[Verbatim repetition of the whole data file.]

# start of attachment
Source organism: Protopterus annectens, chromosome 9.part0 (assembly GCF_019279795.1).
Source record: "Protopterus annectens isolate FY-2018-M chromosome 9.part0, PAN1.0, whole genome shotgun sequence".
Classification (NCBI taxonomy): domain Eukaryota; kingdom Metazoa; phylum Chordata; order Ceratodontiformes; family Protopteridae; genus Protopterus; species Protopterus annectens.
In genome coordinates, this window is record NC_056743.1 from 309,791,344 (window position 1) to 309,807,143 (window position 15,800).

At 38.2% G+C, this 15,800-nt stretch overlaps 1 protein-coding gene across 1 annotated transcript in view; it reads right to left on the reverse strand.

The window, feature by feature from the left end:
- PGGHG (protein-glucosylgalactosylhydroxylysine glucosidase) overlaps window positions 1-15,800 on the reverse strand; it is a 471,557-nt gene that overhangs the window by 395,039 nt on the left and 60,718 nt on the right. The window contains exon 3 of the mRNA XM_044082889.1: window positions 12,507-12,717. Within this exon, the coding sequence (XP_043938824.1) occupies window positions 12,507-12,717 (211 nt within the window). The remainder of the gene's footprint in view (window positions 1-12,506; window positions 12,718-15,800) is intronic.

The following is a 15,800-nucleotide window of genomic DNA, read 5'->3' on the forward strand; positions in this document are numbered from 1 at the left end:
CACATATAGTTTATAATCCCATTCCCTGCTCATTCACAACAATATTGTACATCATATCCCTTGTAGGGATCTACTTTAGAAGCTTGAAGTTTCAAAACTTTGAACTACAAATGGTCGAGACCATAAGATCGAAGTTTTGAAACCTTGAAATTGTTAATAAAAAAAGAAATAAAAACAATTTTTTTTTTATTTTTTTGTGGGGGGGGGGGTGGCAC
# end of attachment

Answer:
Source organism: Protopterus annectens, chromosome 9.part0 (assembly GCF_019279795.1).
Source record: "Protopterus annectens isolate FY-2018-M chromosome 9.part0, PAN1.0, whole genome shotgun sequence".
Classification (NCBI taxonomy): domain Eukaryota; kingdom Metazoa; phylum Chordata; order Ceratodontiformes; family Protopteridae; genus Protopterus; species Protopterus annectens.
In genome coordinates, this window is record NC_056743.1 from 309,791,344 (window position 1) to 309,807,143 (window position 15,800).

At 38.2% G+C, this 15,800-nt stretch overlaps 1 protein-coding gene across 1 annotated transcript in view; it reads right to left on the reverse strand.

The window, feature by feature from the left end:
- PGGHG (protein-glucosylgalactosylhydroxylysine glucosidase) overlaps window positions 1-15,800 on the reverse strand; it is a 471,557-nt gene that overhangs the window by 395,039 nt on the left and 60,718 nt on the right. The window contains exon 3 of the mRNA XM_044082889.1: window positions 12,507-12,717. Within this exon, the coding sequence (XP_043938824.1) occupies window positions 12,507-12,717 (211 nt within the window). The remainder of the gene's footprint in view (window positions 1-12,506; window positions 12,718-15,800) is intronic.

The following is a 15,800-nucleotide window of genomic DNA, read 5'->3' on the forward strand; positions in this document are numbered from 1 at the left end:
CACATATAGTTTATAATCCCATTCCCTGCTCATTCACAACAATATTGTACATCATATCCCTTGTAGGGATCTACTTTAGAAGCTTGAAGTTTCAAAACTTTGAACTACAAATGGTCGAGACCATAAGATCGAAGTTTTGAAACCTTGAAATTGTTAATAAAAAAAGAAATAAAAACAATTTTTTTTTTATTTTTTTGTGGGGGGGGGGGTGGCAC